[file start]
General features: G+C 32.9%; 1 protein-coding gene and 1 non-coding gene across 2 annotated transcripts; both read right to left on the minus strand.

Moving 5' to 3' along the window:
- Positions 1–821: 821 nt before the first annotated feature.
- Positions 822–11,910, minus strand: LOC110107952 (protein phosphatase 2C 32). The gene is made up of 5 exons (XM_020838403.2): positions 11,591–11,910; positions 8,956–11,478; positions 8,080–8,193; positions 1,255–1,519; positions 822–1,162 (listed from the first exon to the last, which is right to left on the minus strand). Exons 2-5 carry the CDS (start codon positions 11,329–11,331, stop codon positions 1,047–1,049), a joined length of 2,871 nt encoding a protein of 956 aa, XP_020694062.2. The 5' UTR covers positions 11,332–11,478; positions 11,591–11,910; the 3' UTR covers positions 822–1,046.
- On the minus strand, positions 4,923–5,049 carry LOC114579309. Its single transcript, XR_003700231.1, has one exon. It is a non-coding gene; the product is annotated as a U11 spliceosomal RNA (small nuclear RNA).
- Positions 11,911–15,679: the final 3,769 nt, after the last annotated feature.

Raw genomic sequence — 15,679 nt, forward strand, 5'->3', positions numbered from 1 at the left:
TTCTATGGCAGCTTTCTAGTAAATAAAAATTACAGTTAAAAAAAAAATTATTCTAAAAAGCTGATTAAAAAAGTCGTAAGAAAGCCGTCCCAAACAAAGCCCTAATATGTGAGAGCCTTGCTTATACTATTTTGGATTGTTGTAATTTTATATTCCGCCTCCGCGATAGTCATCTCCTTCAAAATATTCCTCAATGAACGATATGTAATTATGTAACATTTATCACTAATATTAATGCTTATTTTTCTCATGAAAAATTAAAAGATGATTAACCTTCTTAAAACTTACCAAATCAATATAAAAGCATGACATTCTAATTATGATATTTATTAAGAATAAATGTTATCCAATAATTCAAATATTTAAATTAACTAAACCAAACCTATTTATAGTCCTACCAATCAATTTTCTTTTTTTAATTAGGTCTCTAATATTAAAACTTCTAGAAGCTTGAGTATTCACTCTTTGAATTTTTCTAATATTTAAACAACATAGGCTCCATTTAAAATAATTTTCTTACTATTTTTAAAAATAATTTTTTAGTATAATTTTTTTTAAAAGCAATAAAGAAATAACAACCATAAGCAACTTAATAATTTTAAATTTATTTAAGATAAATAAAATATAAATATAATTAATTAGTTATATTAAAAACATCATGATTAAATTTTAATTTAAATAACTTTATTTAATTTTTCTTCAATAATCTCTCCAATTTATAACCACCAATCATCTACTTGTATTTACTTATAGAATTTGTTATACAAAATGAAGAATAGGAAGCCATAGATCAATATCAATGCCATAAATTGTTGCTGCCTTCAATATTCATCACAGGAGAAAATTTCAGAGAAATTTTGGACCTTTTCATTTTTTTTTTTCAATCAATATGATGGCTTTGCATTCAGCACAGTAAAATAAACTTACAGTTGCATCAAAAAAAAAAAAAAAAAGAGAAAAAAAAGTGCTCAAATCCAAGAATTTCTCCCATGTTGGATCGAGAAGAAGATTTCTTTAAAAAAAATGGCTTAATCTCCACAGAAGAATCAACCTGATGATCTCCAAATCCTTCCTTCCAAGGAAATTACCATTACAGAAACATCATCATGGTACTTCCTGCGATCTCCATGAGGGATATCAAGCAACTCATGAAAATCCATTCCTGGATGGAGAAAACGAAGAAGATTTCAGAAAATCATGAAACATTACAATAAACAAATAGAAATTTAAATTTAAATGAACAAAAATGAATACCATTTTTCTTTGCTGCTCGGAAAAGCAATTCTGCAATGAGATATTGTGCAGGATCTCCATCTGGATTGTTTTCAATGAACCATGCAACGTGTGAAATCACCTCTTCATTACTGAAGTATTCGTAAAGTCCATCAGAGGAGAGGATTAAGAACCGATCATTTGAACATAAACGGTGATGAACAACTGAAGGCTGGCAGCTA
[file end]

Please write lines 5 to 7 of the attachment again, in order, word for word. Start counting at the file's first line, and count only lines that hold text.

- On the minus strand, positions 4,923–5,049 carry LOC114579309. Its single transcript, XR_003700231.1, has one exon. It is a non-coding gene; the product is annotated as a U11 spliceosomal RNA (small nuclear RNA).
- Positions 11,911–15,679: the final 3,769 nt, after the last annotated feature.

Raw genomic sequence — 15,679 nt, forward strand, 5'->3', positions numbered from 1 at the left: